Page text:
Lucy Bradshaw: Planet colors - you begin by choosing from a set of planets to start your creature's life on. These have various color schemes. When/if you reach the Space Stage you can specialize as a terraformer. You get tools that allow you to change the colors of the land, sea and even atomosphere of your planet. Oh, by the way, keep searching your galaxy, you might find some familiar elements there.
Kendeura asks: Second one - Will you be able to abduct epic creatures, throw them into an enemy city, and see the epic creature slaughter the whole city?
Lucy Bradshaw: You can find a tool in the space game that allows you to Epic-ize a creature. And you can find one that allows you to make a creature or abduct and modify a creature in your spaceship, so the combination of these tools make it so you can create an epic on any planet, and sic it on an unsuspecting alien race if you so desire.
soarous asks: Spore seems to be a game of many parts, what has been done to make sure it all feels like one cohesive whole and not a bunch of evolution themed mini-games?
Lucy Bradshaw: The arc of the journey was something that was always on our minds. How do you feel like you are creating a species that evolves over time. One of the key features of the game is the History. A timeline of your actions and evolutionary choices for your creature. These choices have repercussions. It's kind of like the who you are making as well as the what. Who is your species, what is their culture etc. And you will earn traits as well as unique abilities based on how you play. When you get all the way to Spacefaring you can click on the history button and see your species entire timeline, its own personal account of how it became what it is.
DoggySpew asks: Can stars be destroyed?
Lucy Bradshaw: Planets can, if you have the powerful tools that you earn during the Space stage. You can also transform planets form barren landscapes to inhabitable edens, if you like the flip side of destruction.
AdamHall asks: What constitutes a 'Game Over', if anything?
Lucy Bradshaw: Much like SimCity or The Sims, there is a goal in Space that you
can elect to pursue. It does not necessarily end the game if you complete the goal but it can add texture and capabilities to your race at that stage. It is really a quest that you can take on which the inhabitants of the galaxy will clue you into.
Nikos1337 asks: I'd like to ask you about the additional information that were in the Creature creator, that were related to the game. Were they released by mistake or was it intentional?
Lucy Bradshaw: if you mean the text that was not related to the CC, yes, that was mistake. It was not even final.
Nextstep: What kind of anti-piracy measures have you taken to try and stop Spore appearing in the wild?
Lucy Bradshaw: We do have copy protection, it is a necessary part of our biz, but we've worked to make it something that does not punish the legit owners. You need to authenticate once at the first install. This happens online. You can install on three separate computers and you do need to register for the online features.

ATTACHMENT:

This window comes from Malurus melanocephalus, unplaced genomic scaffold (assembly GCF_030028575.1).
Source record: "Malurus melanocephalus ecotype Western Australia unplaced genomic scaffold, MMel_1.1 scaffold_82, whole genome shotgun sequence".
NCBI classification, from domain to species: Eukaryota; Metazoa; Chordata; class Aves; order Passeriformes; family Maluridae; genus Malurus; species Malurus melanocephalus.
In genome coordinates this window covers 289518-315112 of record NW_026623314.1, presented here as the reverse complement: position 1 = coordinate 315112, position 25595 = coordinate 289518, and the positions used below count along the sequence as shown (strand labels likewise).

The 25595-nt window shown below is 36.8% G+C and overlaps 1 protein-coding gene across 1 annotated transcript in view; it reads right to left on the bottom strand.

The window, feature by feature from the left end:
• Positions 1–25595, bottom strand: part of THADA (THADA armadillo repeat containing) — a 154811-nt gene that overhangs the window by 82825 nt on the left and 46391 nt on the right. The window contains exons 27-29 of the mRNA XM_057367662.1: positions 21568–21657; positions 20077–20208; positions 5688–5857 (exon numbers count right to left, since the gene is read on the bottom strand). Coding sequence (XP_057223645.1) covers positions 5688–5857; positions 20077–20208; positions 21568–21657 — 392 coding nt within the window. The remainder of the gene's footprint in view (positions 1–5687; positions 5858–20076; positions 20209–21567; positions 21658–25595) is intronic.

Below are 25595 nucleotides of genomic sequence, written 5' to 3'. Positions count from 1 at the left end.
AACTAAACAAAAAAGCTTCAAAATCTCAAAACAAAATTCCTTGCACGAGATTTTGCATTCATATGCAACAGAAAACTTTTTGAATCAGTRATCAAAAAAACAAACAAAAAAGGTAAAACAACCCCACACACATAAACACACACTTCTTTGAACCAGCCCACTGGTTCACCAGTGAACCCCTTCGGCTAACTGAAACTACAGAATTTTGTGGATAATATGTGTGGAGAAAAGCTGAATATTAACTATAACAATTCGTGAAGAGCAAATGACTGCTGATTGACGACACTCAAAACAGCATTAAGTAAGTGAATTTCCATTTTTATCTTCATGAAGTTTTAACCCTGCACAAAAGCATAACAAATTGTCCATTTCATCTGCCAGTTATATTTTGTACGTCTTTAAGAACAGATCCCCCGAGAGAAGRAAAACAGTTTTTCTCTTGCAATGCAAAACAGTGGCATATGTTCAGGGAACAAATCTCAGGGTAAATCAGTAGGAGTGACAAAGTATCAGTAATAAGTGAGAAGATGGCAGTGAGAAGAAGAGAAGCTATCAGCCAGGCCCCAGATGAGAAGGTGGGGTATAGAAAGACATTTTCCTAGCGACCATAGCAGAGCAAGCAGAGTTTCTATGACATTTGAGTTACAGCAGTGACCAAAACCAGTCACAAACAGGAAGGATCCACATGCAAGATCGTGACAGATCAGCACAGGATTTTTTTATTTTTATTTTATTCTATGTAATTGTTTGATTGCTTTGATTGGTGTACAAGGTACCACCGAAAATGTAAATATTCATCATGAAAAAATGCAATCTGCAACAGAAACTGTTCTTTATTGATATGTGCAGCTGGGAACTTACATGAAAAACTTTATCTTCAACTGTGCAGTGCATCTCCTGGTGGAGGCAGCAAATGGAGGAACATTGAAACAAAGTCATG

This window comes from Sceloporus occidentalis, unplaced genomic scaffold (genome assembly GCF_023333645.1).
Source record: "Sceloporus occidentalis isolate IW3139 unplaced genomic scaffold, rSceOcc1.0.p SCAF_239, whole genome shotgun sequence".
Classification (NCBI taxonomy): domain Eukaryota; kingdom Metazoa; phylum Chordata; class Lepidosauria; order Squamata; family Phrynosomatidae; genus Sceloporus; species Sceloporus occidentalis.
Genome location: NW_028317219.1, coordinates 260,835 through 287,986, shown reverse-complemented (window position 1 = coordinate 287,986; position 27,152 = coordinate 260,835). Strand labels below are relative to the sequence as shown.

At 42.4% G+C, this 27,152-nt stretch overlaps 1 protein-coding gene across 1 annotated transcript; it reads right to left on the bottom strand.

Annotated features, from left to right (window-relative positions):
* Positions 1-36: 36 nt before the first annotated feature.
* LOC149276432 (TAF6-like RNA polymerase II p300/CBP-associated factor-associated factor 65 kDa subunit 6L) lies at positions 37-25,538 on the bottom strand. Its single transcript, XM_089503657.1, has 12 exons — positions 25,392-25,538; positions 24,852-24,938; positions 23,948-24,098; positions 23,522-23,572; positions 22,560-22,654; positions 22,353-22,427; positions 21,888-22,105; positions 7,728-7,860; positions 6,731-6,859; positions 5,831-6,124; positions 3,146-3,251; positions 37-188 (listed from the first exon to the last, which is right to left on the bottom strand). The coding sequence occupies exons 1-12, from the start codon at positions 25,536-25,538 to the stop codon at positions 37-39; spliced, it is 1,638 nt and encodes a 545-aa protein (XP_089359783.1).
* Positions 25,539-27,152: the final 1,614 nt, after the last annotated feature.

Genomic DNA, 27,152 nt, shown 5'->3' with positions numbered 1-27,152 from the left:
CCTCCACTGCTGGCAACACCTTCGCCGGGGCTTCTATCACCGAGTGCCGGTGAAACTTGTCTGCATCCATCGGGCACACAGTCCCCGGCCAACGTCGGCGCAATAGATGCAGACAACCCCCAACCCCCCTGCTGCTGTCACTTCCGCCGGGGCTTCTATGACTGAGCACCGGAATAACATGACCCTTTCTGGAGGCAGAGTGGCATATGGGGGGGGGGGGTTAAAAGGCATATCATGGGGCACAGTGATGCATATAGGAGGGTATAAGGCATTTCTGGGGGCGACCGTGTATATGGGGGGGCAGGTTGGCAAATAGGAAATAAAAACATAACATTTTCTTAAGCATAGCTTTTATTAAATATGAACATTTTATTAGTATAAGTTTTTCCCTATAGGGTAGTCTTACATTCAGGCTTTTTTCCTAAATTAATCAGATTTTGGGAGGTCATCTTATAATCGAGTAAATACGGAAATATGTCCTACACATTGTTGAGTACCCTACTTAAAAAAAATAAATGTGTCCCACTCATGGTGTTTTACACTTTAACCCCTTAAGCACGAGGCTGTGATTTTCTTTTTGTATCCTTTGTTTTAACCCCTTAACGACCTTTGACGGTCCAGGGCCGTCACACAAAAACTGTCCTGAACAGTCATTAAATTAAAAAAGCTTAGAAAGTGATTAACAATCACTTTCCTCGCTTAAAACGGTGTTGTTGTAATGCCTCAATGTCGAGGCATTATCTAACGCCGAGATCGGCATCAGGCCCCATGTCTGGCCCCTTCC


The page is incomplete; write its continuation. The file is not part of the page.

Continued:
xab583 asks: The aquatic stage was pulled from the game but is it still possible to go underwater or is this territory for an expansion?
Lucy Bradshaw: Yes, I sometimes laughingly say we scoped the game. It's still huge in terms of the territory we covered. Aquatic life is something we'll continue to think about in design.
HenryTimes: I think people were surprised when Will said some of his favourite games recently have been GTA IV and Advance Wars. What sort of stuff do you play?
Lucy Bradshaw: He's always been a fan of games that let you explore a ton of design space. You should see his character in GTA. I've been playing a ton of DS games myself. I'm always on the move. Believe it or not, I got hooked on Puzzle Quest. I've always been a fan of Sid Meier's games. Love Civ. And now Wii games are top on my list because my kids like to play. Mario Kart, Super Mario Galaxy, Arena...
bugmenotforever asks: Can creatures made in the creator really be too complex to be used in the creature phase? If so, to how many of the more popular creatures in the sporepedia does that apply?
Lucy Bradshaw: We did have to make some changes to the complexity for the game but you canstill open these in the CC and make any mods to take them into the game.
Moderator: Lucy only has time for one more as she's got to be on a conference call shortly! So it's our classic finisher - Would you rather be invisible or have lasers for eyes?
Lucy Bradshaw: I'm going with lasers for eyes, it looks like someone is making progress on invisible fabric, so we might get that in reality. Lasers for eyes so I don't have to walk around walls, and instead just through them sounds like fun to me.
Moderator: That's it! Thanks to everyone who joined in, and sorry if we didn't get to your question today.
Lucy Bradshaw: Thanks Tom, and thanks to everyone on the chat. Was fun typin with you!
Moderator: And we're out.